In the past week or so, we’ve seen something truly unique in the world of technology. I’m referring to the highly effective protests of the proposed SOPA and PIPA laws by web giants “Google” and “Wikipedia” (among many others). If you’re not sure what SOPA and PIPA are, you should go to Google or Wikipedia and read all about it (irony intended).
The teams at Wikipedia and Google decided that they’d had enough of the U.S. Congress’s meddling with the web, and so they decided to do something about it. Wikipedia intentionally blacked-out their U.S. site for a day, and Google covered their iconic logo with a black “censor bar.” In concert, hundreds of other websites hosted online petitions telling Congress to back off. I don’t know about you, but it seemed that every other Facebook/Twitter post I saw was about SOPA/PIPA for a few days – and all of them had links to online petitions protesting the proposed laws.
The effect of all of this online rabble-rousing was immediate. Those responsible for writing and sponsoring these proposed laws changed course within 48 hours, and as of right now, Congress seems to be moth–balling SOPA and PIPA. Again, check with Wikipedia or Google for the latest…
So, wow. Revenge of the Nerds, indeed. A few well-known web sites and some web-forms now have the power to derail months of policy planning and millions of dollars of D.C. lobbying. Even though I knew all about the protests, I went to Wikipedia that day to look up something (force of habit) – and I saw the page go black. It was a great reminder, and I clicked-off to sign one of the petitions that I’d seen during the week.
The whole thing left me thinking, “Why didn’t Congress just ask Google, or Wikipedia, or Reddit (or any of the major online brands who publicly condemned SOPA and PIPA) what their thoughts were before drafting the initial laws?”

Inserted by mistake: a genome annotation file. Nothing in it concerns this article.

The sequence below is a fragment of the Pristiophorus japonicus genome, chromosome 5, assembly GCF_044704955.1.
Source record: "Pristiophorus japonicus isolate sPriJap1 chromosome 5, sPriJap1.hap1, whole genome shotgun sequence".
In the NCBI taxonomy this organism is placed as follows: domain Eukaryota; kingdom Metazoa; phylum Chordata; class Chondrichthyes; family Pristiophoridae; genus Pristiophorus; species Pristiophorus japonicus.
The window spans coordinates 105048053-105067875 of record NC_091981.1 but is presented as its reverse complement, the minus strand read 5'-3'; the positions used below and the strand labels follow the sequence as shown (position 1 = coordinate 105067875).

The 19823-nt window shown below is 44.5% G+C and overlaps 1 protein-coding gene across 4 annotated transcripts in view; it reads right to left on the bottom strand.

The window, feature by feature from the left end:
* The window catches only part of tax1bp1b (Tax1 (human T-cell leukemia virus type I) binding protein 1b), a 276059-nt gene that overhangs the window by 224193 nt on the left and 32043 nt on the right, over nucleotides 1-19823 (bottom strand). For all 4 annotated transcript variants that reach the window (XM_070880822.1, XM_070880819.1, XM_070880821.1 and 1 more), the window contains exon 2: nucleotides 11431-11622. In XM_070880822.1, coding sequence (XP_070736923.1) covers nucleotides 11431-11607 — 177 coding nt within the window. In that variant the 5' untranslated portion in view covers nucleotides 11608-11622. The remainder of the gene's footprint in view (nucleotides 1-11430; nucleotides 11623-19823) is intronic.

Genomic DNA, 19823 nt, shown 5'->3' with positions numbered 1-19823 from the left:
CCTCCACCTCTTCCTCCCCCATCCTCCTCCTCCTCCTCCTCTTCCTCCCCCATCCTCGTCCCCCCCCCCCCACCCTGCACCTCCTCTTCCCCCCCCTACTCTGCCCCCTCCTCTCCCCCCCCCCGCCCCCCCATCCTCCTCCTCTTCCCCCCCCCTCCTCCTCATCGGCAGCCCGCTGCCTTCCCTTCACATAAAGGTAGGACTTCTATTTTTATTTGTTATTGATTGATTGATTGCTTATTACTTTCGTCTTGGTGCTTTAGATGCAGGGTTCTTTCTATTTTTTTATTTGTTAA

I don’t mean to be crass, but there was a Senator (Stevens) who thought the Internet was a “series of tubes” just a few years back (http://en.wikipedia.org/wiki/Series_of_tubes). Clearly, some members of Congress have issues grasping the complexities of the environment, and their role within it. With that, perhaps it would have been wise to bring in the people who know what the heck’s going on before you try to change and govern it.
The more I thought about it, I realized how much this whole SOPA/PIPA mess mirrors the way many businesses work with their IT teams. Just replace “Government” with “Management” and “Google/Wikipedia” with “Steve in IT”, and we see it all the time.
Scenario: A Manager or Exec who really doesn’t understand how all the systems work behind the scenes conjures up a plan that will be “great for everyone.” After announcing their plans, they bring in the IT team to implement it, and “Steve” rolls his eyes and thinks, “This is a horrible plan that will create more problems than it solves.”
For those of us who do IT for a living, we can only wonder how many “Steve’s” out there are willing to intentionally take down the company website for a day to prove their point? Exactly.
I’m viewing this whole SOPA/PIPA debacle as a reminder that business and IT leaders should engage their IT team members as early as they can in the planning process. Of course there are times when corporate strategy dictates a big shift in direction, and changes can be unpopular – but I’ve seen (and been guilty of launching – oops!) a few projects that would have been well-served by bringing the right people into the conversation much earlier.
Relying on “Steve in IT” to stop the company from hurting itself unwittingly is pretty risky.